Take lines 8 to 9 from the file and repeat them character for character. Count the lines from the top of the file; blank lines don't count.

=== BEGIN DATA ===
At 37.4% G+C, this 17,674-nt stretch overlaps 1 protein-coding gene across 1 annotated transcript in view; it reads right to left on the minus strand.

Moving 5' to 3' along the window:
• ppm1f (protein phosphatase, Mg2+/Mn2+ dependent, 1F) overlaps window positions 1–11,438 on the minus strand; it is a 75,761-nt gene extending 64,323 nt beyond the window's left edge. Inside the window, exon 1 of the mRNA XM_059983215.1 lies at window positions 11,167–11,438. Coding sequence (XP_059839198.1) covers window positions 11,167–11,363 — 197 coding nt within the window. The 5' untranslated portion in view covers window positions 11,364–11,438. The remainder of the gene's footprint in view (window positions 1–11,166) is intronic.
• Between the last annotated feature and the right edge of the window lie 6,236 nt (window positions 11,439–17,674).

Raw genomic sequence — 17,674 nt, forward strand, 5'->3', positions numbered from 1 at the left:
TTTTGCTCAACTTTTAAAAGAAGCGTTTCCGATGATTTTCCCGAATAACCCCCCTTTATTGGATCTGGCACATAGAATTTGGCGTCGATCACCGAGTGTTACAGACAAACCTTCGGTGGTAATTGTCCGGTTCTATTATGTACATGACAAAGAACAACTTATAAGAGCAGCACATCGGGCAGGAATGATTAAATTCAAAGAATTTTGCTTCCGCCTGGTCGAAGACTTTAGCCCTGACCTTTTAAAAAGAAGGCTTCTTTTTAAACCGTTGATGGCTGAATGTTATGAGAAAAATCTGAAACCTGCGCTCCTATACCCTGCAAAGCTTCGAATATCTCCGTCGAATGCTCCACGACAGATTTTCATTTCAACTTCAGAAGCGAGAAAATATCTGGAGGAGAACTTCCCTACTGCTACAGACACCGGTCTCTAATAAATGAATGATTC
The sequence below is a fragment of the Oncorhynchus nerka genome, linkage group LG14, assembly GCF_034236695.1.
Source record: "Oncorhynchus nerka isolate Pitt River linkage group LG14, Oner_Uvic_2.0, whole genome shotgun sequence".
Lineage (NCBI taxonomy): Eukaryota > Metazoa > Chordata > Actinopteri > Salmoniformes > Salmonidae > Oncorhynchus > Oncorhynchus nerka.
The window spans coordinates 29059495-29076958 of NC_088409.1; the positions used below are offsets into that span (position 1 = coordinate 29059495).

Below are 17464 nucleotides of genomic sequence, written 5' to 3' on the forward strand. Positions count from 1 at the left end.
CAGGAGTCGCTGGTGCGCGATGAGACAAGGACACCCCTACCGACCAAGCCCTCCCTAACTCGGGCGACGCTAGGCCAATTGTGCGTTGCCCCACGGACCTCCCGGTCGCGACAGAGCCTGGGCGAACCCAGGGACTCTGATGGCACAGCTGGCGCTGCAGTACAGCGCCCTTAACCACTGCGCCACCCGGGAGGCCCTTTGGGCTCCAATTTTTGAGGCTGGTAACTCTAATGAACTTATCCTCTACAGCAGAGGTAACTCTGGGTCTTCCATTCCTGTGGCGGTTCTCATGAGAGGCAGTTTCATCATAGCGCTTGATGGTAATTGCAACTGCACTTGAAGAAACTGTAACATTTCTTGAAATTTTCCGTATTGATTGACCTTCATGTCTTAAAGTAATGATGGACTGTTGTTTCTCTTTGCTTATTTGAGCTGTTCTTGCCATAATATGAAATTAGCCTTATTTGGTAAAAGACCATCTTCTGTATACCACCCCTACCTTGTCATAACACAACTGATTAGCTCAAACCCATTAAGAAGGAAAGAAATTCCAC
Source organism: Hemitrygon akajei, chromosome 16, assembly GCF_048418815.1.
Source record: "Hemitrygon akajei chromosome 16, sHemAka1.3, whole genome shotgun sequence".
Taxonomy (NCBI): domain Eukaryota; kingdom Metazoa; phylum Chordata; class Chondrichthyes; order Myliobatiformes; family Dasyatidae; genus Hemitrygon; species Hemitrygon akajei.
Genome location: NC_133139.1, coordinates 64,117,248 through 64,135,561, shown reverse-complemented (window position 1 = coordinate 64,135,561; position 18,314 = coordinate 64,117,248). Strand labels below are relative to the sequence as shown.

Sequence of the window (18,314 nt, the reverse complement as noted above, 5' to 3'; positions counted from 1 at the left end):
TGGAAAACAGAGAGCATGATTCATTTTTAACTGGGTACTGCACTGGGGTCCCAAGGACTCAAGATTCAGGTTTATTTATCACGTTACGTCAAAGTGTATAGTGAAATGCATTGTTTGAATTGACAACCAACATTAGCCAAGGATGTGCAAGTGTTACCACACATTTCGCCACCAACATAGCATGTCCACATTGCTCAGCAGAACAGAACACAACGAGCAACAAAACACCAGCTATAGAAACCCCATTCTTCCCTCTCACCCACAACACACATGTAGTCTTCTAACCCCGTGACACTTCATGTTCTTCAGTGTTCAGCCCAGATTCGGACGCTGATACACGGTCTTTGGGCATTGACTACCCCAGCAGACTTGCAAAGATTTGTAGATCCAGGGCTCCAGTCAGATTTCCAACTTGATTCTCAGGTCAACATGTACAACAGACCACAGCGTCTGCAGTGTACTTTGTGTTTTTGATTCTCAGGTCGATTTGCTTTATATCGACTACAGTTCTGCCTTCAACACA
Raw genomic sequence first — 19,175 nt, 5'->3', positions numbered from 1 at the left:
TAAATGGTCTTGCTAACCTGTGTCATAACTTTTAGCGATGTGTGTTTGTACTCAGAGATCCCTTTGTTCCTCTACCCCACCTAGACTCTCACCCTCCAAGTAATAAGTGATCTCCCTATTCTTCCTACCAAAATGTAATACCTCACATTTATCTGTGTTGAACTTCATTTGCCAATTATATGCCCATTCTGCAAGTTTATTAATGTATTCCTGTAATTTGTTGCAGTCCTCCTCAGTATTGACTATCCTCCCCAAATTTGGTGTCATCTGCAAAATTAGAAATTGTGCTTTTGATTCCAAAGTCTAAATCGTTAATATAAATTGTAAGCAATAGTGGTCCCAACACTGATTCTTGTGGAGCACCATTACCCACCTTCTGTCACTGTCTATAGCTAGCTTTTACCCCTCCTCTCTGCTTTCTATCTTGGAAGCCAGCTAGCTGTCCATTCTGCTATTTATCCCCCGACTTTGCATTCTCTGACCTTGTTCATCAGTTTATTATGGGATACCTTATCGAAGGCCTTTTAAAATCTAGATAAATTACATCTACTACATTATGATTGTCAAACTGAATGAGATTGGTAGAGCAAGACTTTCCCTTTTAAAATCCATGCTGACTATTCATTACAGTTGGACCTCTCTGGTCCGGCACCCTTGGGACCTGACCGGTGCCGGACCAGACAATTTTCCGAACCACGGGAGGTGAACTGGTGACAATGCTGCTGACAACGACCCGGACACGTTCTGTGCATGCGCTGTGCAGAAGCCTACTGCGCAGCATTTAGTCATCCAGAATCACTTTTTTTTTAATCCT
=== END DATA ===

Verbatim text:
Source record: "Oncorhynchus nerka isolate Pitt River linkage group LG14, Oner_Uvic_2.0, whole genome shotgun sequence".
Lineage (NCBI taxonomy): Eukaryota > Metazoa > Chordata > Actinopteri > Salmoniformes > Salmonidae > Oncorhynchus > Oncorhynchus nerka.